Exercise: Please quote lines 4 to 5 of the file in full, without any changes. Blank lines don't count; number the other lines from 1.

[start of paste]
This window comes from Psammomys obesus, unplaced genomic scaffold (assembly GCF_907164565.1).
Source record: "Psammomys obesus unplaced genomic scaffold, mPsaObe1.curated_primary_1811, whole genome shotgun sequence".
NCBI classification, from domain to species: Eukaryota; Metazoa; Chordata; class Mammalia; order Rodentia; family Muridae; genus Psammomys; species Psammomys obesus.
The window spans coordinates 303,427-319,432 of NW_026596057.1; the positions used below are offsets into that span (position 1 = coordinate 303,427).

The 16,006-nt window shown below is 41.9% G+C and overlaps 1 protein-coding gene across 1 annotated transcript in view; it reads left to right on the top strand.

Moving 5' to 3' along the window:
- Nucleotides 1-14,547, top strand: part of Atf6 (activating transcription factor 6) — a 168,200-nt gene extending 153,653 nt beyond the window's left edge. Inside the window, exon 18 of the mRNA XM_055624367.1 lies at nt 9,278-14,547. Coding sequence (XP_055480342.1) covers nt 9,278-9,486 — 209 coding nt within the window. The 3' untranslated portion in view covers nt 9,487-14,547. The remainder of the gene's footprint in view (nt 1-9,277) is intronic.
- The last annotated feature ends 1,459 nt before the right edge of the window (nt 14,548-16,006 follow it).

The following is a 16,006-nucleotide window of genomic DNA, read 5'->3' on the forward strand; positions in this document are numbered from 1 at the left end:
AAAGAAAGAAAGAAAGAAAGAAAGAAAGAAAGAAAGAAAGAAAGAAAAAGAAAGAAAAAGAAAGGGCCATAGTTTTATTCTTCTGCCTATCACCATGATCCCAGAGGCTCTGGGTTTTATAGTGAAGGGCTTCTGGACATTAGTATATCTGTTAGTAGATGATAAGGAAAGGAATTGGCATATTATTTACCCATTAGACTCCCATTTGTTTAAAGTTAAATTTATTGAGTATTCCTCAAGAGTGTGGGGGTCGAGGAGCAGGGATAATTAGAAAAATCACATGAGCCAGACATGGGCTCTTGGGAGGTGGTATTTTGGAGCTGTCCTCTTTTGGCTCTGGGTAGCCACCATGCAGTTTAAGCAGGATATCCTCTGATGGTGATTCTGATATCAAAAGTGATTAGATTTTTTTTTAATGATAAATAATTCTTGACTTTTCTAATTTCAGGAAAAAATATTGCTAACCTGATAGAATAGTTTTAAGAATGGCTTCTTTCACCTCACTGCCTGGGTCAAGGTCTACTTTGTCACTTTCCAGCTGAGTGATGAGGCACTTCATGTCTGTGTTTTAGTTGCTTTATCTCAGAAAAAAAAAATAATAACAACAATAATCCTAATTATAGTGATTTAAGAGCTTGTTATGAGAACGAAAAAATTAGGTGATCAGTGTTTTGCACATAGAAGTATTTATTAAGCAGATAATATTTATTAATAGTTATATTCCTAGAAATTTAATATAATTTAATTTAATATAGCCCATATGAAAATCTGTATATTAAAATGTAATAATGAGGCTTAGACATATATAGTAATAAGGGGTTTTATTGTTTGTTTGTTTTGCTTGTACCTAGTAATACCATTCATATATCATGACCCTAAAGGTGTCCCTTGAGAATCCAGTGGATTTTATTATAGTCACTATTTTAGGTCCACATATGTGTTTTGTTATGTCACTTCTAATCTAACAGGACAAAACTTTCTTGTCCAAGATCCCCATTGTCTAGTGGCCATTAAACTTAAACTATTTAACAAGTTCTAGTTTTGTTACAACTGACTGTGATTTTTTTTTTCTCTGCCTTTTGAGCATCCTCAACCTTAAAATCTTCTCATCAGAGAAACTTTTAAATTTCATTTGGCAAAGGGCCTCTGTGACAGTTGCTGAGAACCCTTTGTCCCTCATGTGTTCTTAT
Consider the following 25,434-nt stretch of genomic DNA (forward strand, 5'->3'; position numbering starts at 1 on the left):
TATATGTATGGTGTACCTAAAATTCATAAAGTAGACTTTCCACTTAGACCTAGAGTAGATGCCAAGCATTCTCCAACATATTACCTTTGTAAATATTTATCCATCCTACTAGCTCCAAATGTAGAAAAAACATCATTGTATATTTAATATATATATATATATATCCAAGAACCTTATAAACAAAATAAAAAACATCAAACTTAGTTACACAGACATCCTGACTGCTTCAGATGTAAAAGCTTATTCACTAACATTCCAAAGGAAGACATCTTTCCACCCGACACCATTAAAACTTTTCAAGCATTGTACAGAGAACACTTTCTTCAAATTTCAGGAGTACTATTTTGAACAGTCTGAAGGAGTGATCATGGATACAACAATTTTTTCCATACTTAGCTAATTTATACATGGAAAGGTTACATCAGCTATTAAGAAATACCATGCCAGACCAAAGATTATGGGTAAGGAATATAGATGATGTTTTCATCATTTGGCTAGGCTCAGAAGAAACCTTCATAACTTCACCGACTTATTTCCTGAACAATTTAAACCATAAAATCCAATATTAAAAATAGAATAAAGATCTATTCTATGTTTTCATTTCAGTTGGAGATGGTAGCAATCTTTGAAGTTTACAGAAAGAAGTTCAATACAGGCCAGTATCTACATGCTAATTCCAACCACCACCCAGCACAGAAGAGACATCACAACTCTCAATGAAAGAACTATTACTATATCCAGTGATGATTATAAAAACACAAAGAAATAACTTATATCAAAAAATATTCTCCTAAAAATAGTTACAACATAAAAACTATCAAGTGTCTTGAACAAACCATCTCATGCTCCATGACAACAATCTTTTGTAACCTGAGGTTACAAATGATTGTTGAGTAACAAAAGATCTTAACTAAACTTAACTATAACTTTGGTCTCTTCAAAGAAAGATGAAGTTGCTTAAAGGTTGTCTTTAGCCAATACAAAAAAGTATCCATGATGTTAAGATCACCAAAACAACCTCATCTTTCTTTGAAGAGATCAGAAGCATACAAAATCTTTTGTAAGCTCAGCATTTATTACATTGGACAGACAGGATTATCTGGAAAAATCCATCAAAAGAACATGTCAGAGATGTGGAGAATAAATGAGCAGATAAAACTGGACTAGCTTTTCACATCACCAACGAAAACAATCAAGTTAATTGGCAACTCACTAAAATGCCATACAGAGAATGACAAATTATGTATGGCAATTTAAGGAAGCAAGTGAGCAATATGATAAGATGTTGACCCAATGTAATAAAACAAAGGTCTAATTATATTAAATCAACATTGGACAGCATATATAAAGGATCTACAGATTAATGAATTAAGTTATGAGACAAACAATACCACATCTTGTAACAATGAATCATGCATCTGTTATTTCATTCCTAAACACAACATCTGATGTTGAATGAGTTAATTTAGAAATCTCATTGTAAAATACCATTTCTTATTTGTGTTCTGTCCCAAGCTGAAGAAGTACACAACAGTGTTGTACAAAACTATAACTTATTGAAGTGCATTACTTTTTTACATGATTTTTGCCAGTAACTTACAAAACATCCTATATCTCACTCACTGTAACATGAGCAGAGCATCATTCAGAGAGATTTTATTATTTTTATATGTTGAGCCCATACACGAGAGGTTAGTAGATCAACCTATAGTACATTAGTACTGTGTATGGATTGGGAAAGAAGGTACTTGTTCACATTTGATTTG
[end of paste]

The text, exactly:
The window spans coordinates 303,427-319,432 of NW_026596057.1; the positions used below are offsets into that span (position 1 = coordinate 303,427).

The 16,006-nt window shown below is 41.9% G+C and overlaps 1 protein-coding gene across 1 annotated transcript in view; it reads left to right on the top strand.